Pages

Thursday, October 24, 2013

Some History of Jack O'Lanterns . . .

 
Jack did some research on pumpkin
carving in Ireland.

The Legend of
"Stingy Jack"

People have been making jack-o'-lanterns at Halloween for centuries.
The practice originated from an Irish myth about a man nicknamed "Stingy Jack."
According to the story, Stingy Jack invited the Devil to have a drink with him.
True to his name, Stingy Jack didn't want to pay for his drink,
so he convinced the Devil to turn himself into a coin that
Jack could use to buy their drinks.
Once the Devil did so, Jack decided to keep the money
and put it into his pocket next to a silver cross,
which prevented the Devil from changing back into his original form.

 Jack eventually freed the Devil, under the condition that he would not bother Jack
for one year and that, should Jack die, he would not claim his soul.
The next year, Jack again tricked the Devil
into climbing into a tree to pick a piece of fruit.
While he was up in the tree, Jack carved a sign of the cross
 into the tree's bark so that the Devil could not come down
until the Devil promised Jack not to bother him for ten more years.

Soon after, Jack died. As the legend goes,
God would not allow such an unsavory figure into heaven.
The Devil, upset by the trick Jack had played on him
and keeping his word not to claim his soul, would not allow Jack into hell.
He sent Jack off into the dark night with only a burning coal to light his way.
Jack put the coal into a carved-out turnip
and has been roaming the Earth with it ever since.
The Irish began to refer to this ghostly figure
as "Jack of the Lantern," and then, simply "Jack O' Lantern."

In Ireland and Scotland,
people began to make their own versions of Jack's lanterns
by carving scary faces into turnips or potatoes
and placing them into windows or near doors to frighten
away Stingy Jack and other wandering evil spirits.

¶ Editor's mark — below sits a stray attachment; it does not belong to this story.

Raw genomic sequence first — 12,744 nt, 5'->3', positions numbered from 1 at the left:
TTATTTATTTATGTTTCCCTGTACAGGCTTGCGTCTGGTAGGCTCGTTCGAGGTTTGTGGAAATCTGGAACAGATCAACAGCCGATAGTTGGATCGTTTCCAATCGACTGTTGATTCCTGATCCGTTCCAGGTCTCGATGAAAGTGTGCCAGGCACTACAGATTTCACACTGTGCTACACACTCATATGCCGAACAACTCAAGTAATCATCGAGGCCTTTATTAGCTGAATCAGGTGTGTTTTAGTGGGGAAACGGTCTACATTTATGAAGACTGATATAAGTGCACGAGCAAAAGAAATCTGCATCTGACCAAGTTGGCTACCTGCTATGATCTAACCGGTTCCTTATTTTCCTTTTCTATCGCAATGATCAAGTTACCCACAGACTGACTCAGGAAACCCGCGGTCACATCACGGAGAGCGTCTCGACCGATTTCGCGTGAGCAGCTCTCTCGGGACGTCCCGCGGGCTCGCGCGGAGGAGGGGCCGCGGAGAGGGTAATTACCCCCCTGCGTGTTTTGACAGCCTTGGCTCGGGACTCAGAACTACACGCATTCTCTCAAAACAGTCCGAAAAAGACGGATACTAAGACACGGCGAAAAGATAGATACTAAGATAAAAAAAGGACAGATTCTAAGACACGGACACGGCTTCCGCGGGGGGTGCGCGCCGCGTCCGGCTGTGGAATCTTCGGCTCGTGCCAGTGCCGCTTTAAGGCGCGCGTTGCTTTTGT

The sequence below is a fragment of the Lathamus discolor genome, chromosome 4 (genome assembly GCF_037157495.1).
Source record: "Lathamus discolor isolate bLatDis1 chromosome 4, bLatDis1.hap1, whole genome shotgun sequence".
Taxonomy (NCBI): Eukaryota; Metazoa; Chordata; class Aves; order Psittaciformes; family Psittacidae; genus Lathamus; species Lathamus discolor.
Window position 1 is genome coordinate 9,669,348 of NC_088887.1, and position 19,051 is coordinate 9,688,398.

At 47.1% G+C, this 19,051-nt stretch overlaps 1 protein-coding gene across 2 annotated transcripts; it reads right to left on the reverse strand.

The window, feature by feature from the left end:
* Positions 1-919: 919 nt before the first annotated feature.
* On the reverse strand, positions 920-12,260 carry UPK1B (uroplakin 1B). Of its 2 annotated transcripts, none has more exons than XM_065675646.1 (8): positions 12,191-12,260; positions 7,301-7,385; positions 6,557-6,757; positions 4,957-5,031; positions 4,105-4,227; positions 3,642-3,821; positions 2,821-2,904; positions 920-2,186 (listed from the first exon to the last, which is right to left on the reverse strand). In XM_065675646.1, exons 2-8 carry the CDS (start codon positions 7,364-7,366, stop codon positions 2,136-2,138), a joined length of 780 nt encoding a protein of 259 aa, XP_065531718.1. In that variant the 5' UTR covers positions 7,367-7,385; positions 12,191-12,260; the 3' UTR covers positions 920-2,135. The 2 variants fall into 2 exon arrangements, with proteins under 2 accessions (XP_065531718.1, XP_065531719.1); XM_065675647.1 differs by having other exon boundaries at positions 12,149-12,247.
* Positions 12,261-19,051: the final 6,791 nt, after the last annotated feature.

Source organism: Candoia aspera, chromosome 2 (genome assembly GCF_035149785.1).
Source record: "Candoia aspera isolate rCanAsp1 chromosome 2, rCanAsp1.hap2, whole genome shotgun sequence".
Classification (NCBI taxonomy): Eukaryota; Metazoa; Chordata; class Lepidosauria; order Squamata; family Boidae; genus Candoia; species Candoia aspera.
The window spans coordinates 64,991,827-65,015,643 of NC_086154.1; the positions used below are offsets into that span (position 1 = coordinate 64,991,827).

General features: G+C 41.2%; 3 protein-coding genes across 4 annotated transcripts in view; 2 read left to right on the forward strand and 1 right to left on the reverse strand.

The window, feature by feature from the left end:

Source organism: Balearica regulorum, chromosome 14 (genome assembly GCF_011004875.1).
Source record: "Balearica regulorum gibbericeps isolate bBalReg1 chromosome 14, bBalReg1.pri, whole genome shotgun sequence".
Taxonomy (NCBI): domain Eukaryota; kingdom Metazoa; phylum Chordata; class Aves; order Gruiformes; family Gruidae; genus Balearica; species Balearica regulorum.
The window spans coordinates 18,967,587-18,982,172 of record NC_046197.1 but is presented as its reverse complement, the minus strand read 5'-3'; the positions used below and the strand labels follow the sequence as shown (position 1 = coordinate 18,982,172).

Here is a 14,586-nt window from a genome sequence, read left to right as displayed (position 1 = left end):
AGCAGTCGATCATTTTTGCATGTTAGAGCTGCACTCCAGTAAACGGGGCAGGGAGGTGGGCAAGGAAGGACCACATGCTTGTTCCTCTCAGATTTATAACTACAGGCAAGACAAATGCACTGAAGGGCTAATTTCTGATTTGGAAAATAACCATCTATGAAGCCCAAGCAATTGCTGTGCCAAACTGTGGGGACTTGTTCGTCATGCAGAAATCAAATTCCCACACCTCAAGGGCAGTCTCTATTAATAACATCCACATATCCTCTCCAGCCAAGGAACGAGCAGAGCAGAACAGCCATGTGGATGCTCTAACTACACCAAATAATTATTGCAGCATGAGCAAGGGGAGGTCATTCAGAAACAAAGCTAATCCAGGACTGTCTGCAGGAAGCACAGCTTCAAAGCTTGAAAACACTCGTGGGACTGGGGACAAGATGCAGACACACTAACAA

In England, large beets are used.
Immigrants from these countries brought the jack-o'-lantern
tradition with them when they came to the United States
 
They soon found that pumpkins, a fruit native to America,
make perfect jack-o'-lanterns.
(Wonder why Jack was drawn to this history, huh.)
 
 
 
 

Thus, the carving began in our household.
Leave it to a man to use a Dewalt
to carve a pumpkin or turnip.

Funny thing is,
Jack thought he had a turnip
but found out later it was a
RUTABAGA
(LOL)

We now have a bunch of turnips ready
for a massive turnip carving
 planned for the weekend.

BTW, nothing stingy about my Jack guy!
 

I have been busy with 
garden clean up
and yesterday I managed to
finish cleaning the large front garden.

I had big plans for more garden work today
but guess what is
happening outdoors.
SNOW
 
 
So my plans have changed quickly
happily so.
Being half way into a book trumps
working outside in the
wet snow, cold weather any day!
 
Get ready friends
the weather is changing
in a blink.
 
Until next time,
Love,
Lynne
 




21 comments:

Joyce said...

The snow missed us here on the other side of the Lake. I've been scraping frost off the windshield this week though. Interesting read on Jack of the Lantern. Thanks for sharing. Joyce in WI